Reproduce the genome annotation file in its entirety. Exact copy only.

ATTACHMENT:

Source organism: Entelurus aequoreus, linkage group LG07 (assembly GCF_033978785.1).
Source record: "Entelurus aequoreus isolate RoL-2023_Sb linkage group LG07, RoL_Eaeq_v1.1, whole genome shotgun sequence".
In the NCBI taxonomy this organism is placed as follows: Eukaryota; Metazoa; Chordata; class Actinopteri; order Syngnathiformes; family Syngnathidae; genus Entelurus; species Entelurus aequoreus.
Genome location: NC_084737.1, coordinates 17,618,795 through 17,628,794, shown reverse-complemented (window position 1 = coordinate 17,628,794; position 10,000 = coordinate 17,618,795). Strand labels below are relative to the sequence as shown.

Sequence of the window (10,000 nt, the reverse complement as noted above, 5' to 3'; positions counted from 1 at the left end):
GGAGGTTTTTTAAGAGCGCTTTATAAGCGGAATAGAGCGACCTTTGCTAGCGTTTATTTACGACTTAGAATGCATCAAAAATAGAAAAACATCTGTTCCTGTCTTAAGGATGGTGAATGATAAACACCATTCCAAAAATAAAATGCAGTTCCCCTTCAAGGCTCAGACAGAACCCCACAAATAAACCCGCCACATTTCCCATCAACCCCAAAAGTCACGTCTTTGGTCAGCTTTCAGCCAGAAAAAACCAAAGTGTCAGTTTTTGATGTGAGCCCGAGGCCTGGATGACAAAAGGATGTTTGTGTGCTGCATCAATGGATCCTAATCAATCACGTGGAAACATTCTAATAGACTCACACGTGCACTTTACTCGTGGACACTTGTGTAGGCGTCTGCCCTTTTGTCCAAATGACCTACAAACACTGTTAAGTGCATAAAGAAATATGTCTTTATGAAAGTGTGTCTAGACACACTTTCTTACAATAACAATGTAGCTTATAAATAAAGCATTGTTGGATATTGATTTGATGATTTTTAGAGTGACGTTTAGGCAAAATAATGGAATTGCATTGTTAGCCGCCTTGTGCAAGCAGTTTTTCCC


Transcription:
Source organism: Entelurus aequoreus, linkage group LG07 (assembly GCF_033978785.1).
Source record: "Entelurus aequoreus isolate RoL-2023_Sb linkage group LG07, RoL_Eaeq_v1.1, whole genome shotgun sequence".
In the NCBI taxonomy this organism is placed as follows: Eukaryota; Metazoa; Chordata; class Actinopteri; order Syngnathiformes; family Syngnathidae; genus Entelurus; species Entelurus aequoreus.
Genome location: NC_084737.1, coordinates 17,618,795 through 17,628,794, shown reverse-complemented (window position 1 = coordinate 17,628,794; position 10,000 = coordinate 17,618,795). Strand labels below are relative to the sequence as shown.

Sequence of the window (10,000 nt, the reverse complement as noted above, 5' to 3'; positions counted from 1 at the left end):
GGAGGTTTTTTAAGAGCGCTTTATAAGCGGAATAGAGCGACCTTTGCTAGCGTTTATTTACGACTTAGAATGCATCAAAAATAGAAAAACATCTGTTCCTGTCTTAAGGATGGTGAATGATAAACACCATTCCAAAAATAAAATGCAGTTCCCCTTCAAGGCTCAGACAGAACCCCACAAATAAACCCGCCACATTTCCCATCAACCCCAAAAGTCACGTCTTTGGTCAGCTTTCAGCCAGAAAAAACCAAAGTGTCAGTTTTTGATGTGAGCCCGAGGCCTGGATGACAAAAGGATGTTTGTGTGCTGCATCAATGGATCCTAATCAATCACGTGGAAACATTCTAATAGACTCACACGTGCACTTTACTCGTGGACACTTGTGTAGGCGTCTGCCCTTTTGTCCAAATGACCTACAAACACTGTTAAGTGCATAAAGAAATATGTCTTTATGAAAGTGTGTCTAGACACACTTTCTTACAATAACAATGTAGCTTATAAATAAAGCATTGTTGGATATTGATTTGATGATTTTTAGAGTGACGTTTAGGCAAAATAATGGAATTGCATTGTTAGCCGCCTTGTGCAAGCAGTTTTTCCC